Silver Heights Peony Gardens, B6794, City of Edmonton Archives

Silver Heights Peony Garden

The Silver Heights Peony Garden was a major tourist attraction and the source of most of the peonies in Alberta from 1923 until the 1940s.

Prominent Edmonton physician James Frederick Brander (1879 – 1963) came to Edmonton from Nova Scotia in 1921 and, along with his father George, soon established a peony garden in the Bonnie Doon area on an empty plot of land that George couldn’t stand to see go to waste. The Silver Heights Peony Garden, located at 93 Avenue and 85 Street in Bonnie Doon, was a major tourist attraction and the source of most of the peonies in Alberta from 1923 until the 1940s. Father and son proved that the soil and climate conditions in the area were ideal for the peony—which had previously been regarded as exotic and too delicate for the frigid north.

The first planting was small, but in later years as many as 5000 roots arrived from Holland in a single shipment. Altogether, 200 named varieties were grown and, in full flowering time, an estimated quarter of a million blooms could be seen. When George Brander died in 1933, his family continued the Peony Gardens until the Second World War made such large-scale flower operations impractical. The plants were dug up, divided into 50,000 roots and sold to gardening aficionados around Edmonton.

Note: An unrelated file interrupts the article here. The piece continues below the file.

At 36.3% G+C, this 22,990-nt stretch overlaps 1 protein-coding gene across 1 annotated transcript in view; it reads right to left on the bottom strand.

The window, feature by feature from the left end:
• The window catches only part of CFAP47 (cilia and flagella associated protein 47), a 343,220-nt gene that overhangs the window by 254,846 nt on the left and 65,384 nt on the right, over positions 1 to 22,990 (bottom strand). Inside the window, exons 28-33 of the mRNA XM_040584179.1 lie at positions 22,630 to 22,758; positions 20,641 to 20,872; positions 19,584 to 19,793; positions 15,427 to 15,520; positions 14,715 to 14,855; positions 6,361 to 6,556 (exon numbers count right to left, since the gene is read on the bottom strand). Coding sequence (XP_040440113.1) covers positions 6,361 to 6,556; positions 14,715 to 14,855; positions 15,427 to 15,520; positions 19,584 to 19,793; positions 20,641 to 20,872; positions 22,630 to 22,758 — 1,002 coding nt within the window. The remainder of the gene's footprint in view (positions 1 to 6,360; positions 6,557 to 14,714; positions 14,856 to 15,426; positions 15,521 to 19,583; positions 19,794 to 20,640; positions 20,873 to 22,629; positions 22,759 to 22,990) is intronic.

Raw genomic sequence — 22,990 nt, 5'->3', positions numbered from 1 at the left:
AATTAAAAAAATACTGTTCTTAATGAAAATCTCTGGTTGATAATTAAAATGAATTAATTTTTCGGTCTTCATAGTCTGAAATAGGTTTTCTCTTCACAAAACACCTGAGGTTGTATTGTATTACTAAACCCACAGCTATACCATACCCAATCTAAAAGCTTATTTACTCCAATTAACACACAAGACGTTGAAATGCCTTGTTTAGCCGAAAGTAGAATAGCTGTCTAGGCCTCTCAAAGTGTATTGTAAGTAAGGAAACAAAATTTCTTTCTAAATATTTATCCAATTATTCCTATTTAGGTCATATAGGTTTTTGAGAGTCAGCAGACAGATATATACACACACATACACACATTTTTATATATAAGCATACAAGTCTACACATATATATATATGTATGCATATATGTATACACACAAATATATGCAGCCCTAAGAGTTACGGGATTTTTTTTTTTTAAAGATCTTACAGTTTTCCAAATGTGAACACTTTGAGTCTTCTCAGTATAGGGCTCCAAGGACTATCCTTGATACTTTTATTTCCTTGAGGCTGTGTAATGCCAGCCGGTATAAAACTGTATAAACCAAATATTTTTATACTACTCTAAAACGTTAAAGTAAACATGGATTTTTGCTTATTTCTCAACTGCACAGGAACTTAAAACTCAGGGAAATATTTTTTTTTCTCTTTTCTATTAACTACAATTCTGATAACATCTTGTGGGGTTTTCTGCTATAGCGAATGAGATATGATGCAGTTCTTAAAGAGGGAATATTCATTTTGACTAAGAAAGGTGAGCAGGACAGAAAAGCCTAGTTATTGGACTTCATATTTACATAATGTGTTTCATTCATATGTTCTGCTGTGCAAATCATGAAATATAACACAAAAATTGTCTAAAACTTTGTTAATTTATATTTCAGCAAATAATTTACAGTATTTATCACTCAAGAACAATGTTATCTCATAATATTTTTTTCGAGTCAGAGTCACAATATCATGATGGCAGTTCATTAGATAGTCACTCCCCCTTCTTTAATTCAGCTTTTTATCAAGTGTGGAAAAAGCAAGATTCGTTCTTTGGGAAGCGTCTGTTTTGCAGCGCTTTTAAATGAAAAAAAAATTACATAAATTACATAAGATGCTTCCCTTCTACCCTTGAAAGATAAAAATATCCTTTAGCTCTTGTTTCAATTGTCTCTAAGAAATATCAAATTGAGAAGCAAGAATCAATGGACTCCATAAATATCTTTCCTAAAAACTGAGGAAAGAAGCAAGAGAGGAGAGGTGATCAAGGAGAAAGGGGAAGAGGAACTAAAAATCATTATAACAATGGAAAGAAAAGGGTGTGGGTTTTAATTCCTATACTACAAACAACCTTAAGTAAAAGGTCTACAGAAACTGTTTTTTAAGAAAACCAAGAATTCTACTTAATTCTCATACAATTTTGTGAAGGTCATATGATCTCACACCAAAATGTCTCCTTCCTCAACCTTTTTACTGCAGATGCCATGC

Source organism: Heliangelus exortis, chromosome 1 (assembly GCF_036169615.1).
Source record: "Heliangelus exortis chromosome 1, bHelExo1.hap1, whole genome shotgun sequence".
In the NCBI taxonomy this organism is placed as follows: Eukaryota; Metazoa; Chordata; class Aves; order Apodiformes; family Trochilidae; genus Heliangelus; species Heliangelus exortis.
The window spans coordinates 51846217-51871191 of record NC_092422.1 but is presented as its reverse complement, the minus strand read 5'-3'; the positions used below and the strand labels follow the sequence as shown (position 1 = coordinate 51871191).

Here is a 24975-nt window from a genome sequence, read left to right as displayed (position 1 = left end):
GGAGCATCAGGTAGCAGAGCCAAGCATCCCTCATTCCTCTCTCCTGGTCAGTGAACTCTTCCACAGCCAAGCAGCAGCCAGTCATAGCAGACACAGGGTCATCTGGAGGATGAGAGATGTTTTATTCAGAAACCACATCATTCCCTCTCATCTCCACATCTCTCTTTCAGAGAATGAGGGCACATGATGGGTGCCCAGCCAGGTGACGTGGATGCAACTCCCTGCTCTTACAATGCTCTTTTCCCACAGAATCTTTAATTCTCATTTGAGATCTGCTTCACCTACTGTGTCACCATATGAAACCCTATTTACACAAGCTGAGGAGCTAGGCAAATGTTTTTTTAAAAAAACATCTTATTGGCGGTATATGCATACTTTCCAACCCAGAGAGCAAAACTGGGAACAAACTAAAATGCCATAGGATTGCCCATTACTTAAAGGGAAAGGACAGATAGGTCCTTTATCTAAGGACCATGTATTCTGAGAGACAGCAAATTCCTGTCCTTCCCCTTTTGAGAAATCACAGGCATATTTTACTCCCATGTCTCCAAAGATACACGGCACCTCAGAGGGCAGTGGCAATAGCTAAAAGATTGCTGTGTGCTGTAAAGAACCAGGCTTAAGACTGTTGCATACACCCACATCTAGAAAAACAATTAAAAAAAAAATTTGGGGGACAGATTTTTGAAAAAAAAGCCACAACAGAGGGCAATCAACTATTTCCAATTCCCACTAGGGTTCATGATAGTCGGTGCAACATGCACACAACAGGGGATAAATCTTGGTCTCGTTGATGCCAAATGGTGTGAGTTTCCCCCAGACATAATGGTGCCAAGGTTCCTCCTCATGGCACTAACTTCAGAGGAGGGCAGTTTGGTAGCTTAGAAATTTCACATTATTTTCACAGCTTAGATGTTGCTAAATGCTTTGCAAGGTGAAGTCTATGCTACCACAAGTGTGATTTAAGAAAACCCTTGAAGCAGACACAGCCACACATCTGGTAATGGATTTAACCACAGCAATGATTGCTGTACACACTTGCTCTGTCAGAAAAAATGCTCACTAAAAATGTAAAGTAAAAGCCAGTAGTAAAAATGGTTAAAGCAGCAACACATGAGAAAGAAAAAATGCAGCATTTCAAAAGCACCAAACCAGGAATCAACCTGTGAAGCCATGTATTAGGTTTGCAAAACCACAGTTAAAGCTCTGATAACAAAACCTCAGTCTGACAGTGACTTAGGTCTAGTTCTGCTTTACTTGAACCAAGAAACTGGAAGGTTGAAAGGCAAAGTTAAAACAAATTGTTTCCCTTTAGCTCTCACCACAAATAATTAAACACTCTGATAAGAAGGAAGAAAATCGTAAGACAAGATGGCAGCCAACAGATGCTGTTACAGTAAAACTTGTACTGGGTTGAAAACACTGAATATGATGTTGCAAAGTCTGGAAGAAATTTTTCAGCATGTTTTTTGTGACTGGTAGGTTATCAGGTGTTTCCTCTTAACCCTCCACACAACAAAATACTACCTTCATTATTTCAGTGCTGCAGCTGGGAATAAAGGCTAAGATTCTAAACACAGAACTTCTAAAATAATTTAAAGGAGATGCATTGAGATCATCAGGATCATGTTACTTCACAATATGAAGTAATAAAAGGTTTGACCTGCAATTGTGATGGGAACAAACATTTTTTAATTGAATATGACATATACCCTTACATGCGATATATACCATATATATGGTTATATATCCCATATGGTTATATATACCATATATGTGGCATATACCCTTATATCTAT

In 2002, Fort Edmonton Park completed a recreation of the peony garden, which included 26 varieties of peonies.

Located south Edmonton, Brander Gardens elementary school is named after Dr. James Brander.

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  • david michener

    This is an excellent and helpful insight into an important era for peonies in North America. Are there any lists of the peonies grown here during the 1920s (in particular)? We’ll add this link to our peony garden’s web site when it is brought back up next week: http://mbgna.umich.edu/peony/ Thank you, David Michener, Curator, University of Michigan